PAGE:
The Department of Health’s director-general, Dr Sandile Buthelezi, has been cleared of wrongdoing in the Digital Vibes tender and is back at work. Picture: @CDCSouthAfrica/Twitter
The Department of Health’s director-general, Dr Sandile Buthelezi, has been cleared of wrongdoing in the Digital Vibes tender and is back at work. Picture: @CDCSouthAfrica/Twitter

Health DG Dr Sandile Buthelezi cleared of wrongdoing after signature found on Digital Vibes tender; reinstated to his post

By Gcwalisile Khanyile Time of article published Nov 30, 2021

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DURBAN - The director-general of the national Department of Health, Dr Sandile Buthelezi, has been cleared of wrongdoing in the Digital Vibes saga and reinstated to his post, the Ministry of Health announced on Tuesday.

Buthelezi was suspended after his signature was found in the controversial R150-million Digital Vibes tender for the implementation of a communication strategy for the National Health Insurance plan.

He was among senior officials who were implicated in the Special Investigating Unit’s (SIU) report into the Digital Vibes investigation.

The contract was found to have been irregular.

The Health Department’s Foster Mohale said: “The Ministry of Health would like to announce the reinstatement of the director-general, Dr Sandile Buthelezi, back to his role as the accounting officer of the National Department of Health with effect from Monday, 29 November 2021.”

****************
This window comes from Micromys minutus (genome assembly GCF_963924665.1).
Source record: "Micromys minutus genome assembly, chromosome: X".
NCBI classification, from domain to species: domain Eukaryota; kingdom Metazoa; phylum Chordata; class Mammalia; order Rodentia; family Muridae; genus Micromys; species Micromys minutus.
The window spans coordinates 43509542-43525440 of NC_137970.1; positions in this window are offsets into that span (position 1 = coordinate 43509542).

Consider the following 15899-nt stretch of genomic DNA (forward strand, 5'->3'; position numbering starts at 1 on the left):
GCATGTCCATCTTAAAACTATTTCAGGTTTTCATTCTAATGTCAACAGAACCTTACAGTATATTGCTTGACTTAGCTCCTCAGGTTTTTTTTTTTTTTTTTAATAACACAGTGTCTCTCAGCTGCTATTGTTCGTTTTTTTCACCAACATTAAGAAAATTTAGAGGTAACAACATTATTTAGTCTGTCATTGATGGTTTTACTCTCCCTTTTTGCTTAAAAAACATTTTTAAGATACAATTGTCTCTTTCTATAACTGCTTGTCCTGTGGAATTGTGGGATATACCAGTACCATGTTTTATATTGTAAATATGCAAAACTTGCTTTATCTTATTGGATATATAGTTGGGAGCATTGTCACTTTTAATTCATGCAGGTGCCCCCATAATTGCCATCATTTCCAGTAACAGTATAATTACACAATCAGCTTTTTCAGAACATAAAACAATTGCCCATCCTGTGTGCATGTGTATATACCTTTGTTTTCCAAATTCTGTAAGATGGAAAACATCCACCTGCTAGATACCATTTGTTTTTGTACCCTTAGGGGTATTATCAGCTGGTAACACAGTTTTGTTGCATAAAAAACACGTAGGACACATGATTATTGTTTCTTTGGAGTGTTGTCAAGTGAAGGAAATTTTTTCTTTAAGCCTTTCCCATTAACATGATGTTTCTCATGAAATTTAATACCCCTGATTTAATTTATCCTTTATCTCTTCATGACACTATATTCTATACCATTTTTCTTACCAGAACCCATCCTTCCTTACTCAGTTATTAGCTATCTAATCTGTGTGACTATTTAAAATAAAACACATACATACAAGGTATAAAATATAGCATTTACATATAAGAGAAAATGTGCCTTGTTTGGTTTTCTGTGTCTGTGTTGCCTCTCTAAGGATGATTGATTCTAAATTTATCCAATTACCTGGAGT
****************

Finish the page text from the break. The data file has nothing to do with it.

Mohale said Buthelezi was placed on precautionary suspension to allow the investigation process to run smoothly, and subsequently underwent a disciplinary hearing process chaired by a retired judge.

“He was cleared of all charges levelled against him at the hearing process, hence his return to the office. The Ministry of Health would like to wish Dr Buthelezi all the best in fulfilling his duties,” Mohale said.

A legal opinion prepared by senior counsel advocate Steven Budlender exonerated senior officials, including former Health Minister Dr Zweli Mkhize.

It found that Mkhize had acted within the bounds of the law.

“We are of the opinion that the department’s practice of seeking approval from the minister for various decisions with financial implications, after they have been recommended by the director-general, is lawful,” the Budlender report read.

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